[Buzzfeed co-founder Jonah] Peretti had built BuzzFeed into a traffic juggernaut by being among the first to see the rising social web. But BuzzFeed never found a new path when that trend turned against us — when consumers found their Facebook feeds toxic, not delightful; when platforms decided news was poison; and when Facebook, Twitter, and the rest simply stopped distributing links to websites.
Peretti created BuzzFeed in 2006 while he was working at Huffington Post, as it was then called, which he co-founded. In 2020, BuzzFeed — shaky but still apparently ascendant —acquired HuffPost off the hands of its latest owner, Verizon. (As I recall, they basically paid BuzzFeed to take it off their hands.)
But as the social tide receded, HuffPost's giant, old-fashioned front-page, has remained surprisingly vital. In its first iteration as a liberal answer to the Drudge Report, it had hooked a generation of baby boomers in the mid-aughts with a mix of giddy coverage of Barack Obama and salacious celebrity gossip. Drudge and Huffington Post, the old portals that propped up the internet of the mid-aughts, will outlive the social media age, along with, of all things, Yahoo!.
A new report from the R Street Institute shows alcohol delivery is not correlated to higher rates of alcohol consumption. The report is based on recent data from the National Institute on Alcohol Abuse and Alcoholism (NIAAA) Surveillance Report, which R Street compared to state alcohol delivery rules.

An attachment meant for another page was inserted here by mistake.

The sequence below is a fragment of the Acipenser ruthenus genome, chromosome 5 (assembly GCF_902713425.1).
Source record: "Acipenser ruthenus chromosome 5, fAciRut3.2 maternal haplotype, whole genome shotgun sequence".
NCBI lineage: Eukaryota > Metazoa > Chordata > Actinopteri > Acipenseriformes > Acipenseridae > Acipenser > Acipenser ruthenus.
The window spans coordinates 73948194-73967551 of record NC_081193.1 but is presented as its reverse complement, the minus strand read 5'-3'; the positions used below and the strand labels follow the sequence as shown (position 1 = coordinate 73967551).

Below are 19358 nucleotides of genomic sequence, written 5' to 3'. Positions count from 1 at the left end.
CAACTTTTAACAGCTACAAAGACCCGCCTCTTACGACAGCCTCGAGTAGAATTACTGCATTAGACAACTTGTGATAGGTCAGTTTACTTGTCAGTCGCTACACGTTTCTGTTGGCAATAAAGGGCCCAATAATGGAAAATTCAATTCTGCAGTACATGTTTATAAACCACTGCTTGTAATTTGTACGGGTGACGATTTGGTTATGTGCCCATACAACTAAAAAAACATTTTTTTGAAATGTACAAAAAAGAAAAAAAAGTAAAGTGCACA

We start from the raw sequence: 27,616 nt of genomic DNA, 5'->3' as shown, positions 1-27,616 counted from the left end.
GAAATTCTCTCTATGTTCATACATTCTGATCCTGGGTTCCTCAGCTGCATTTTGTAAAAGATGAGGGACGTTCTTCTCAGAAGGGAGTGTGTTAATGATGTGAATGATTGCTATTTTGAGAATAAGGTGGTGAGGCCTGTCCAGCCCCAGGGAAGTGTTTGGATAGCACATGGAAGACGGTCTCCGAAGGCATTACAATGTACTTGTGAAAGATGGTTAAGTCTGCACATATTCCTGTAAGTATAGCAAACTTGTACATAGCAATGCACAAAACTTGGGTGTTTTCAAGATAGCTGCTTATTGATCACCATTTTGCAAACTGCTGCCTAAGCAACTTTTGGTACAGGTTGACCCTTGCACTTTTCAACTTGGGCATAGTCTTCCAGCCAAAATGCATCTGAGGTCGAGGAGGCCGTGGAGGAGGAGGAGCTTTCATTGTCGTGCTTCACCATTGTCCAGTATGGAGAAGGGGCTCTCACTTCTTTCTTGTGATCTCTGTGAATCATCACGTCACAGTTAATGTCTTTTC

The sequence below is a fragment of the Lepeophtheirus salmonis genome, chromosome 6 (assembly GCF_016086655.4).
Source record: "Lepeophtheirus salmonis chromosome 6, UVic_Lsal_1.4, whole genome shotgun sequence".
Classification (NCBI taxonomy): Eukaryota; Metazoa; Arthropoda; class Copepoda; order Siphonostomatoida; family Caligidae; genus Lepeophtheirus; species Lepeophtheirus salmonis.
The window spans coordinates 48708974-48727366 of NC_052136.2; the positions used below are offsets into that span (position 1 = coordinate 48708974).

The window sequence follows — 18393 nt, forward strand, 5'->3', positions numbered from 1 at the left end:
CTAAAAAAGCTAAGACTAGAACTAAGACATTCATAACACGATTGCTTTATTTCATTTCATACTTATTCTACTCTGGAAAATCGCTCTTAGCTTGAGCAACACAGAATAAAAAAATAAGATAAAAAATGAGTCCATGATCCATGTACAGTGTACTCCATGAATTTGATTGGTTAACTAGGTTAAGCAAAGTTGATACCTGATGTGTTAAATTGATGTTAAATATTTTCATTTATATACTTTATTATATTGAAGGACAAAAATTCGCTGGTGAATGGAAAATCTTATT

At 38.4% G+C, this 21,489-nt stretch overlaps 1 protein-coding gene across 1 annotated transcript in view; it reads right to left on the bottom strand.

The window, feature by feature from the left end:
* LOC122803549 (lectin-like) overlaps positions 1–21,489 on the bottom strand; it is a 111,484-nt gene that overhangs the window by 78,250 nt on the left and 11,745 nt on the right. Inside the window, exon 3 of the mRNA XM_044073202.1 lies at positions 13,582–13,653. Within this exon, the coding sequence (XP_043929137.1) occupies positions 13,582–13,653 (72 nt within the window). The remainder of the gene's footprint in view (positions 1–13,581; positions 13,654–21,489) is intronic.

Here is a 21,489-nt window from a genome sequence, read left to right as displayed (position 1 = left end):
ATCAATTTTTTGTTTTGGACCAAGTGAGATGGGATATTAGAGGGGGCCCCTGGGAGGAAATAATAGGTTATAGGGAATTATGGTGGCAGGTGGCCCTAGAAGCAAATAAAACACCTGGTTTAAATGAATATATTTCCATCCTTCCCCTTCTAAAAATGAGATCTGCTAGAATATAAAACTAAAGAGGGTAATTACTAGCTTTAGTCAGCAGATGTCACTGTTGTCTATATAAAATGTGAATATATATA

"News stories during the pandemic suggested that liberalizing alcohol delivery laws was causing Americans to drink more," notes C. Jarrett Dieterle, a resident senior fellow at the R Street Institute and the author of Give Me Liberty and Give Me a Drink!
As one Washington Post headline from December 2021 put it: "States rushed to loosen alcohol laws in the pandemic. Heavy drinking went up, some studies say."
The problem is that these "studies" said no such thing. It was clear that more states were allowing alcohol delivery. And there was also evidence showing that Americans were drinking more during COVID-19. But there were no studies showing a connection between these two things. In fact, numerous researchers suggested that "social stressors" like loneliness and greater demands during the pandemic were the likeliest causes of increased consumption.